Italy has long been modern Europe’s foremost repository for offhand clichés. Italians, according to other Europeans, simply could not (and would not) do right by modernity.
Dictator Benito Mussolini only made matters worse by insisting Italian trains run on time, which in truth did not rank high on his list of priorities. In fact, by the time of his 1920s ascent, Italy was already quite on time in many respects.
But the cliché endured. Italians were slothful and disorganized, and they made up their own rules, only to later modify them or break them altogether. The food was delicious, but the waiters were idle. Health care was an atrocity; Italians were said to flee to Switzerland, but in fact few could afford to. The further south you went, the closer you got to all things medieval.
My most recent dose of this kind of thinking came five years ago, while returning to Italy, for my own medical reasons, from a trip to Scotland. Changing planes in Frankfurt, a German customs agent, seeing my American passport, demanded to know the purpose of my trip to Rome. It is where I reside, I replied, and where I am receiving treatment for glaucoma. In fact, I continued, I will have surgery tomorrow.
She all but gasped. You are ill and you are putting yourself in Italian hands! I would not be so brave.
I let it pass. Some ignorance is best left alone.
I wish, however, I could speak to her again now, after more than fifteen operations, most handled with aplomb in Italian public hospitals, where professionalism is a matter of course, along with compassion and humanity. Yes, I faced long waits at times, but the world, not just Italy, is crowded and middled. Hospitals do not run by train (or Twitter) timetables.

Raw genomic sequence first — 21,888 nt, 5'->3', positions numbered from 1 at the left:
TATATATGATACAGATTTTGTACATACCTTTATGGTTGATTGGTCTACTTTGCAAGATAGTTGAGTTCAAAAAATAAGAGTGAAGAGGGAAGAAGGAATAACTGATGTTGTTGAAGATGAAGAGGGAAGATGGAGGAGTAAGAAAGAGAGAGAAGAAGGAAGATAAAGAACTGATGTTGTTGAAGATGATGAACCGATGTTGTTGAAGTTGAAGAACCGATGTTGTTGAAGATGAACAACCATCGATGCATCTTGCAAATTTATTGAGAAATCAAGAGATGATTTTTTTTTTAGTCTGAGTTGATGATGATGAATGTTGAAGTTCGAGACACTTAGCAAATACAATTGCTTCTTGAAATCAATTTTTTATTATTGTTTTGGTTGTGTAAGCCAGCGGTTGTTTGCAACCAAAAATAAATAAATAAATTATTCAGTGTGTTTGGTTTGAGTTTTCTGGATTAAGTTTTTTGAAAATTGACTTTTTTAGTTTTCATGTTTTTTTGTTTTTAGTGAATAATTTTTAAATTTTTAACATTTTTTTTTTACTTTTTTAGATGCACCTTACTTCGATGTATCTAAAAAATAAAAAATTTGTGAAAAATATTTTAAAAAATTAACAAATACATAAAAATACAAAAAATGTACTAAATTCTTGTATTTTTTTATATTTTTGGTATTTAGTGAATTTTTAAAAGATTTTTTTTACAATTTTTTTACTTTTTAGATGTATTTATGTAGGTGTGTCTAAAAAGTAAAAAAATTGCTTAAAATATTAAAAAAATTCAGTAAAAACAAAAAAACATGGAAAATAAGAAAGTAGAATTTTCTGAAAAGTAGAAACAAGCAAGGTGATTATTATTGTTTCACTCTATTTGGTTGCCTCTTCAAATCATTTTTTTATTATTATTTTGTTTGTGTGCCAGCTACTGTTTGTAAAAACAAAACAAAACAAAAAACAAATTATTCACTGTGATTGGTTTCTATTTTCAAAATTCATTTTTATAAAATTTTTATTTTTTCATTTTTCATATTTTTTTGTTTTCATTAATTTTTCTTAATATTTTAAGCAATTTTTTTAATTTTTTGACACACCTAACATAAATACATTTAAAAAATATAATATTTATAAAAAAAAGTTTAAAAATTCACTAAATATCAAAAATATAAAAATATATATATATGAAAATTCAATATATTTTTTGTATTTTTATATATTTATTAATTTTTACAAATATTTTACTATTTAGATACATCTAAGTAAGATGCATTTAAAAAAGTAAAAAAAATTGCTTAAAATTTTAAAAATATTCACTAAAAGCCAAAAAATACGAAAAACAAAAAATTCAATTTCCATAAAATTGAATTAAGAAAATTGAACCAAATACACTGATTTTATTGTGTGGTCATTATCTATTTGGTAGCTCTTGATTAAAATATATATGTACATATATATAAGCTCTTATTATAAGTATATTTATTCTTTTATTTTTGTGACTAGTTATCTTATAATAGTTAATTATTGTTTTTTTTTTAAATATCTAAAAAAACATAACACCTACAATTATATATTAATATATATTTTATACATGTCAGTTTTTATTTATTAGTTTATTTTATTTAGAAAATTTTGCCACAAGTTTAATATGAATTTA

What I would tell the German customs agent of old is this:
I just returned from complex surgery conducted by a young and massively gifted Italian surgeon at the opthalmological department of the Mater Domini University Polyclinic, located in, of all places, Germaneto, a neighborhood in the western outskirts of Catanzaro, the capital of Calabria. This is a region that for centuries has borne the weight of living in the dead-end past.
Yet all the people and all the facilities talked back to Germany and to Switzerland.
Had I told the agent in Frankfurt I was bound for surgery in Calabria, she likely would have barred my departure to save me from my own folly.
Now is the time, after a grim but over-managed pandemic, to set cliché aside and place the whole of Europe, and the world, in the 21st century, setting aside dubious prejudices. This is now one planet, albeit at time an abjectly messy one. Clichés will no doubt endure, since humans exist to judge, gossip, and draw often poorly informed conclusions, but if only those directed at Italy would pass through me first, people might learn to treasure the hopeful spirit of much-maligned Catanzaro.
— See “Words from the darkness.”